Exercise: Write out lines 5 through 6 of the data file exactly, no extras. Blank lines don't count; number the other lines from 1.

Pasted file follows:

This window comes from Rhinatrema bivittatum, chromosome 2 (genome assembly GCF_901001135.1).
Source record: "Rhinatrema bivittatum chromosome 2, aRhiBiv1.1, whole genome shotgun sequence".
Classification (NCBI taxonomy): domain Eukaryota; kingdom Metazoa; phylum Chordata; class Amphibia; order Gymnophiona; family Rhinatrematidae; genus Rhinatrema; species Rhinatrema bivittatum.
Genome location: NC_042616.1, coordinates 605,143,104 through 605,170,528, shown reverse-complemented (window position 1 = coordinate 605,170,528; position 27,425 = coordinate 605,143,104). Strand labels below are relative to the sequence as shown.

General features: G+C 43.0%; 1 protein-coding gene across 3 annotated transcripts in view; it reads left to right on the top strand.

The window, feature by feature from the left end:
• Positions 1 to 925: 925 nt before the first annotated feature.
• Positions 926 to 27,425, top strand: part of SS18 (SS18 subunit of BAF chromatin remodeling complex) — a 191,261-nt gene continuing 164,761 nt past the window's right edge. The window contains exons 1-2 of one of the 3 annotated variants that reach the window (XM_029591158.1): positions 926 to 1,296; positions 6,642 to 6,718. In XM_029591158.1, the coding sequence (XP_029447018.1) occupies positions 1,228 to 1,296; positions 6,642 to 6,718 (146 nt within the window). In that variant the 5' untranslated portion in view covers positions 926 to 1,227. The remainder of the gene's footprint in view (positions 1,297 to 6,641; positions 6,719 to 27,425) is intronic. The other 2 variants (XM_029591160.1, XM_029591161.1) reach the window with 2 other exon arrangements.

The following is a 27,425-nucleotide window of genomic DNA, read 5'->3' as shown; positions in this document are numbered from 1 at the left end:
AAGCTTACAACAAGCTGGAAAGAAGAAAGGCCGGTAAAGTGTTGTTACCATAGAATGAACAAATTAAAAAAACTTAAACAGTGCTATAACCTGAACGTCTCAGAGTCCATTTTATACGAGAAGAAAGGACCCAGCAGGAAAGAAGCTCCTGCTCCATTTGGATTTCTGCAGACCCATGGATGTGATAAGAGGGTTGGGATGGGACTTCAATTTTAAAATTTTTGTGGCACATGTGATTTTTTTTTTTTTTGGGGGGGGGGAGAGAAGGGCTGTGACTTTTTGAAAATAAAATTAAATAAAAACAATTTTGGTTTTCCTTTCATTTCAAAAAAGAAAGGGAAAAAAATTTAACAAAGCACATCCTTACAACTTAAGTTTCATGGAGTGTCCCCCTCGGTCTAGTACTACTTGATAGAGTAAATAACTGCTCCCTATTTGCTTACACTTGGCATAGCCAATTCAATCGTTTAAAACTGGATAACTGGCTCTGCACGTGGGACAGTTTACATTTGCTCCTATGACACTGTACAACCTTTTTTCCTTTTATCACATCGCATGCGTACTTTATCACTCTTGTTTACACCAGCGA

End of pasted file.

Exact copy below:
General features: G+C 43.0%; 1 protein-coding gene across 3 annotated transcripts in view; it reads left to right on the top strand.

The window, feature by feature from the left end: